George Orwell Helped Me Win a Writing Prize. Here’s How.

Orwell’s indispensable advice on becoming a world-class writer.

Several years ago, as an undergraduate student, I was struggling to write my senior dissertation.

I’d been given a year to write it but, with three months left, I couldn’t see the end in sight.

My task involved distilling the complex and sometimes contradictory writings of the French philosopher, Michel Foucault, into plain English so that a marker who was unfamiliar with his work could understand it.

It sounded like an easy task, but it felt monumental.

I tried to delay writing as much as possible. I’d surf the internet, compulsively clean the house, and make a third cup of coffee even though I was already feeling buzzed — anything to avoid the actual task.

Then, I’d convince myself to write a paragraph. Just one. It didn’t have to be long. It didn’t have to be perfect.

I’d sum up all my courage and force myself to churn out a paragraph.

And then I’d read what I’d written.

My stomach would drop as I realised I’d written utter garbage.

I’d managed to make Foucault’s work even more esoteric than he did.

Two hours spent on a paragraph and I’d written garbage?

Maybe I didn’t understand Foucault well enough?

Maybe I wasn’t cut out for this?

Exasperated, I trudged over to my Supervisor’s office and knocked on his door.

I explained my problem to him — that I just didn’t think I had it in me.

How could I simplify Foucault’s work?

My supervisor, who I believe took some joy in seeing my pain, explained with a smirk on his face that at times like this he’d turn to George Orwell. Specifically, Orwell’s essay, Politics and the English Language.

In fact, he told me that whenever he was writing an academic article, he’d keep a copy of Orwell’s essay next to his computer.

It was his Bible for clear writing, he told me.

And from that day, it became mine as well.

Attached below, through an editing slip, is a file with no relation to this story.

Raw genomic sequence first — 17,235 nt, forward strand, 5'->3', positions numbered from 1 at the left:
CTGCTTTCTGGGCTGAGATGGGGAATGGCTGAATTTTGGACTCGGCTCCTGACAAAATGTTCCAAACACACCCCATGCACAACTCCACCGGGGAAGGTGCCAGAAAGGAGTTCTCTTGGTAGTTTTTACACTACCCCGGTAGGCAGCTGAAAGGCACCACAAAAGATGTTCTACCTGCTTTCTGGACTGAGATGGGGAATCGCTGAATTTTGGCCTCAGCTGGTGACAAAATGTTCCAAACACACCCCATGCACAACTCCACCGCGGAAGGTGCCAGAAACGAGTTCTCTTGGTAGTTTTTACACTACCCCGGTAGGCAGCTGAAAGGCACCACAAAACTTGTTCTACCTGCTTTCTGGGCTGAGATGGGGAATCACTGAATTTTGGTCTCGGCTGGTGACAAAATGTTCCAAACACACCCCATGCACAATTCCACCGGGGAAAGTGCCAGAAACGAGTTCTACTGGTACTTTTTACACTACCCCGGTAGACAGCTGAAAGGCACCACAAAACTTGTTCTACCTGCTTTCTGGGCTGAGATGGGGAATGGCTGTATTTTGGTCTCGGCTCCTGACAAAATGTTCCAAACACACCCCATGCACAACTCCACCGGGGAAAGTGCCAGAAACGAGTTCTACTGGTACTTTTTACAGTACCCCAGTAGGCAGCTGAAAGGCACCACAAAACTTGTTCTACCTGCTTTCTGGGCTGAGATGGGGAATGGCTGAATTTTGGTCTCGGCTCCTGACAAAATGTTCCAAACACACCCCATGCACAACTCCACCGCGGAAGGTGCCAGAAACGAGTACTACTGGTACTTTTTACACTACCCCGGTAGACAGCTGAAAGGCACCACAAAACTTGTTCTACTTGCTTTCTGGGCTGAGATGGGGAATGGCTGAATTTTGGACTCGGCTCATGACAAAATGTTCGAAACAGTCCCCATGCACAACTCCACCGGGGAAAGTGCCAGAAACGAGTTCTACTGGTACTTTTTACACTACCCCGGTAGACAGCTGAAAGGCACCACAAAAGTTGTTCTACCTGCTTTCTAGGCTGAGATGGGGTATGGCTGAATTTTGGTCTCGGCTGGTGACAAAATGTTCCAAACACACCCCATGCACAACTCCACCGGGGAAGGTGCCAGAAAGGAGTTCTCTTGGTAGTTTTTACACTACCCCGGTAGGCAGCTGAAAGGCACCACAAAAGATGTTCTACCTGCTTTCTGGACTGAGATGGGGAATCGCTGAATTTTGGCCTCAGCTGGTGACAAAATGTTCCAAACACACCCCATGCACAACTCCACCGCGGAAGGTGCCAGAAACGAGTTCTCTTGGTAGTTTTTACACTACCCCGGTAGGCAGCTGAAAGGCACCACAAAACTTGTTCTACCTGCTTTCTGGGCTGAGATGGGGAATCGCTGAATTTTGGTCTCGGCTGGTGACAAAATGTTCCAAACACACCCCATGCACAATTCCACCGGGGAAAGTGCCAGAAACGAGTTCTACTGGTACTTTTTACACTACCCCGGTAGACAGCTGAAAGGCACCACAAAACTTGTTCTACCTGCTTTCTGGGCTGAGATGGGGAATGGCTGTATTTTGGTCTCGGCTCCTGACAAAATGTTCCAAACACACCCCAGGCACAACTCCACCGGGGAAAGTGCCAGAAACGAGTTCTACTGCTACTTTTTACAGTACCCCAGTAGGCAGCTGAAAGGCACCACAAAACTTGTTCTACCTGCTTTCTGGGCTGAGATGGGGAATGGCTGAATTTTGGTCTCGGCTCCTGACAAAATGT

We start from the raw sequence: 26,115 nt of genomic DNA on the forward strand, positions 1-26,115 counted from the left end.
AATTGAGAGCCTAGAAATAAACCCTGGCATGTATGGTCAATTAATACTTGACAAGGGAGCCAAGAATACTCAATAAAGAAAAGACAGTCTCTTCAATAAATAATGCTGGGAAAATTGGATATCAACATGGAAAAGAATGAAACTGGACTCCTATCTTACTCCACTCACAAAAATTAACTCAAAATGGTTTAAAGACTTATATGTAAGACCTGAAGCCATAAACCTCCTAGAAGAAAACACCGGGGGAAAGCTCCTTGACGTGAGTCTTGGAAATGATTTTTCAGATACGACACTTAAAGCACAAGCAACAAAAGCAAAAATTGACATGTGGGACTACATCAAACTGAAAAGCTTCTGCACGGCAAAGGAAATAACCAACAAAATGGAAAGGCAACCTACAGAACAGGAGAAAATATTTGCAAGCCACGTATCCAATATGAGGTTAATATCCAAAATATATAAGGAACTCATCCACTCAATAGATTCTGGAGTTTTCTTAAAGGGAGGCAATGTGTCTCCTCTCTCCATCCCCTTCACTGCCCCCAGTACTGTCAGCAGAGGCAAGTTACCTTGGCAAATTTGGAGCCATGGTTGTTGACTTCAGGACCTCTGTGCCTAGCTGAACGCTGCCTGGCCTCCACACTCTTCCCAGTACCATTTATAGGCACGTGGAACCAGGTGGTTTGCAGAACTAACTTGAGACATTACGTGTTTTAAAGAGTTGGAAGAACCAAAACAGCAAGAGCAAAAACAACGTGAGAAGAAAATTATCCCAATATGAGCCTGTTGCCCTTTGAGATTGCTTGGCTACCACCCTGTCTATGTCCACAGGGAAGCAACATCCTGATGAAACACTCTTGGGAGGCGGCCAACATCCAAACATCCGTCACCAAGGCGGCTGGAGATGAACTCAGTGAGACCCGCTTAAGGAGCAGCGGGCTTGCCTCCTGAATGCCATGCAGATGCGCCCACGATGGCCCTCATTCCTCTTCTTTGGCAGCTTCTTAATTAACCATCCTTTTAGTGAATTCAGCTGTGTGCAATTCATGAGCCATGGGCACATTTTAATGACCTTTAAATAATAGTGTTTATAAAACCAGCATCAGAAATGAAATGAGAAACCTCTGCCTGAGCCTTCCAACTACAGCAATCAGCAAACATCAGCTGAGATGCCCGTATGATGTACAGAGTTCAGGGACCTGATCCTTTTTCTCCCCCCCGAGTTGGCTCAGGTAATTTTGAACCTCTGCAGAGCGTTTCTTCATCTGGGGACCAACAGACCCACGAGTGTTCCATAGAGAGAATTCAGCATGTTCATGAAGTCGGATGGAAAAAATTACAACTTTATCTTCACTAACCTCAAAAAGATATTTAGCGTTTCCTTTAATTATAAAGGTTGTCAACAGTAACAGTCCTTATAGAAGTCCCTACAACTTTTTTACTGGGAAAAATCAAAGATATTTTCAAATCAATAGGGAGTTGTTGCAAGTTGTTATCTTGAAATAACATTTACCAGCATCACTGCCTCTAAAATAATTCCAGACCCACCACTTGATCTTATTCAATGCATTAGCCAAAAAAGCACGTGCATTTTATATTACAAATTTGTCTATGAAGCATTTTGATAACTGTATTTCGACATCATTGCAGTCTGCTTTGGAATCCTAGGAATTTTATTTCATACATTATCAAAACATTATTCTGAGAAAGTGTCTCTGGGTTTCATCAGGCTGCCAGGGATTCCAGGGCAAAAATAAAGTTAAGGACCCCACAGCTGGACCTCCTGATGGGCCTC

I refer to it constantly. When I’m writing academic papers, when I was writing publications in my previous job as a management consultant, and when I write for myself.

George Orwell

I love taking writing advice from journalists.

They’re trained in churning out high-quality work on demand which can be easily understood by the average person.

But, not only was Orwell a journalist for The Observer and The Tribune, he was also a rare breed of writer who spanned genres: from the reportage of Down and Out in Paris in London, to the modernism of Burmese Days and the science fiction of 1984.

The point is Orwell knew how to write.

And he was passionate about helping others write too.

Here are his six rules for writing:

1. Never use a metaphor, simile, or other figure of speech which you are used to seeing in print.

Orwell believed that metaphors should evoke a visual image — that they should be visceral.

However, through common usage, a number of metaphors become ‘dead’ — they lose their evocative power. These metaphors include: ‘toe the line’, ‘Achilles’ heel’ and ‘swan song’.

Over time, metaphors also become conflated. For example, ‘hone in on’ is a conflation of ‘honing’ and ‘homing in on’.

Or, as Orwell argues, ‘toe the line’ is sometimes spelt as ‘tow the line’.

This demonstrates that these metaphors have lost their original meaning. There’s no point in using them.

2. Never use a long word where a short one will do.

Using long words, such as ‘phenomenon’ or ‘categorical’ create pretentiousness and vagueness in your writing.

Orwell believes that they’re used to “dress up a simple statement”. It results from laziness and does nothing except confuse the reader, who has been presented with vague language.